The term “CIS” is defined broadly in Schedule 1 to the SFO to cover “arrangements” in respect of any “property”. “Property” is widely defined under the SFO to include land or any estate in land so that real estate in Hong Kong or overseas will constitute “property”. Thus if arrangements in relation to real property have the characteristics referred to in Q1 above, they would be a CIS.
Q4. What types of real estate and/or real estate projects may be a CIS?
Whether a sale of real estate and/or a real estate project constitutes a sale of interests in a CIS will depend on the facts including how the arrangements involving real estate are operated and how the property is managed under the arrangements. Generally, real estate projects involving interests in hotel/holiday resorts etc. are more likely to be CIS because they’re more likely to need to be managed on behalf of investors. Buy to let and Buy and leaseback could also be CIS as they often involve a centralized letting and management service.
Q5. If investors own the individual units in a real estate project where: the units are rented, the rent is pooled; and a manager makes decisions about how to rent units, are the arrangements likely to be a CIS?
Where units are rented and the rent is pooled (e.g. the investor receives a proportion of the total income from all the units equal to the fraction their unit accounts for out of all the units), and a manager makes decisions about how the units are rented, in terms of to whom the units are rented and on what terms and whether any unit should be left unlet, the arrangement is likely to amount to a CIS. This is because:
the project involves arrangements in respect of real property, even though investors may have rights to their own units;
the centralised letting service means that owners of units do not have day-to-day control over the management of the property;
the property is managed as a whole by the operator of the arrangements; and
the arrangements’ purpose is for investors to receive income from the property.
Q6. If there is no pooling of contributions and profits or income, would it still be a CIS?
The arrangements may still be a collective investment scheme because if the property is managed as a whole by/on behalf of the person operating the arrangements and the arrangements have the other elements referred to in Q1.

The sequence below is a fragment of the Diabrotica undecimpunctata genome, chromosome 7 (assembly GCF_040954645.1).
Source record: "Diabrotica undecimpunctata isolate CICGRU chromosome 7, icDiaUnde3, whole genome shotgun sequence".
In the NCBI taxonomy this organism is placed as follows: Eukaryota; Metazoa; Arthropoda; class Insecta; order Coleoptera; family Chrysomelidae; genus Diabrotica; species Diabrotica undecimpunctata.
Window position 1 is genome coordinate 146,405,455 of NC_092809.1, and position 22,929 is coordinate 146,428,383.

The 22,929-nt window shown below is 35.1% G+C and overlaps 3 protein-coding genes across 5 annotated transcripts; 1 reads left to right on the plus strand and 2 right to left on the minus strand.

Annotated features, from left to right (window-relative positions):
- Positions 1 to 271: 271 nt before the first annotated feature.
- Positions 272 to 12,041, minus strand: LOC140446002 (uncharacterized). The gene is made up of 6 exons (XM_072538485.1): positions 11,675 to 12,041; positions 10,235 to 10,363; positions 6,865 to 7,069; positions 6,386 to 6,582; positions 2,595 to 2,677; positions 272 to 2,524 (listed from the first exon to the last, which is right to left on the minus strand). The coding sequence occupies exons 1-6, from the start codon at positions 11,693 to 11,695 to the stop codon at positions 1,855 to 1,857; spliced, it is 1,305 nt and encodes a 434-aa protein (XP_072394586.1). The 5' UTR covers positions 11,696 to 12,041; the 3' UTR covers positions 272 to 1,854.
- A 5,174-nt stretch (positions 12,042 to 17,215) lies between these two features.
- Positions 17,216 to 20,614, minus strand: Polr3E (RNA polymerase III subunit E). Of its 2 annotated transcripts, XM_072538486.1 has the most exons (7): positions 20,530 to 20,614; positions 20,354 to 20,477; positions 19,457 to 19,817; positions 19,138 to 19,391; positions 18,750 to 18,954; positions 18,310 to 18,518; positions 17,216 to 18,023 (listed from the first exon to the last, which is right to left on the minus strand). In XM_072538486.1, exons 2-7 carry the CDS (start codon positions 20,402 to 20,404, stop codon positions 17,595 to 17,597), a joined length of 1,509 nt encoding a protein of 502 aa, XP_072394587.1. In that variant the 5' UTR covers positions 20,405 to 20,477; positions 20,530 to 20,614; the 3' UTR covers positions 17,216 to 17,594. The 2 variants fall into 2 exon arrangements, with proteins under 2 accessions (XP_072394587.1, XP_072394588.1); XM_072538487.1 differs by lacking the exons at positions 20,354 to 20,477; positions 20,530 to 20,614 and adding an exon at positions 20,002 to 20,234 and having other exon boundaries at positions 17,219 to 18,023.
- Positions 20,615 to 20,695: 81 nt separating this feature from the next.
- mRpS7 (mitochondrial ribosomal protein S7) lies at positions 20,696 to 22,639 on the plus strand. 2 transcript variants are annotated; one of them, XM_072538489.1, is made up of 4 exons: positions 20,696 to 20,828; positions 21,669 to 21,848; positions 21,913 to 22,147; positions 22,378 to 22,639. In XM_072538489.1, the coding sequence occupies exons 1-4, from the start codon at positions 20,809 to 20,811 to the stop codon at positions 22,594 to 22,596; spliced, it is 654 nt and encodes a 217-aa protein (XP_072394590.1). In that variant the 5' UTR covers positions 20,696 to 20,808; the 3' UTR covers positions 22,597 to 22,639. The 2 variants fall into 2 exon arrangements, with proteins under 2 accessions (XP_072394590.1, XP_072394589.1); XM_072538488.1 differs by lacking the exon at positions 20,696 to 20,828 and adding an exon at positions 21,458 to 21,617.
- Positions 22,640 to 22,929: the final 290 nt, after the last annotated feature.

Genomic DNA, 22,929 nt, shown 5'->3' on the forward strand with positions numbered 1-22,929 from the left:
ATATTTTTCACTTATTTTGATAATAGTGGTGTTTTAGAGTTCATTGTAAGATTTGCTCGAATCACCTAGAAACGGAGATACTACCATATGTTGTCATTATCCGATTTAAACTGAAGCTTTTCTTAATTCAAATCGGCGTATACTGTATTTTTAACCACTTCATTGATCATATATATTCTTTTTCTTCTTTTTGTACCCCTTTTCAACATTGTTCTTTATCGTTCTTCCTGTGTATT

Q7. What does the “Day-to-day control over the management of the property” mean?
Routine, ordinary, everyday management and operational decisions, not just the legal ability to decide what is to happen. Focuses on whether investors can really make management decisions. Arrangements may still be CIS even when investors do not have day to day control in practice.
Q8. If some (but not all) investors have day-to-day control, will arrangements involving real property interests still be a CIS?
Yes. ALL investors must have day-to-day control over the management of their properties for a scheme not to be a collective investment scheme. Even where just one investor does not have day-to-day control, the scheme could still be a CIS.
Q9. If investors have a right to be consulted or to give directions about the management of their units, does this mean they have “day-to-day” control?
No, a right to be consulted or give directions is not enough to stop the scheme being a CIS.
Q10. If investors owning different units in the same project appoint the same property agent to lease their units for them, would the property agent be regarded as managing these units as a whole and would the arrangements be a CIS?
Whether a property is managed as a whole depends on the facts. If the individual investor only engages the agent to carry out administrative steps to lease out their units according to the terms specified under the relevant agency agreements, and the individual investors would direct and make key profit-generating decisions, the property agent would not generally be regarded as managing the units.
Q11. Would a project be regarded as being managed as a whole by a property managing agent where: (a) a managing agent manages the project and arranges leases between investors and tenants; (b) the investor chooses the tenant and decides the lease terms; (c) the agent runs the project and relationships with tenants including collecting rent, arranging repairs and insurance, cleaning and security; and (d) the individual investor receives the rent attributable to his/her unit?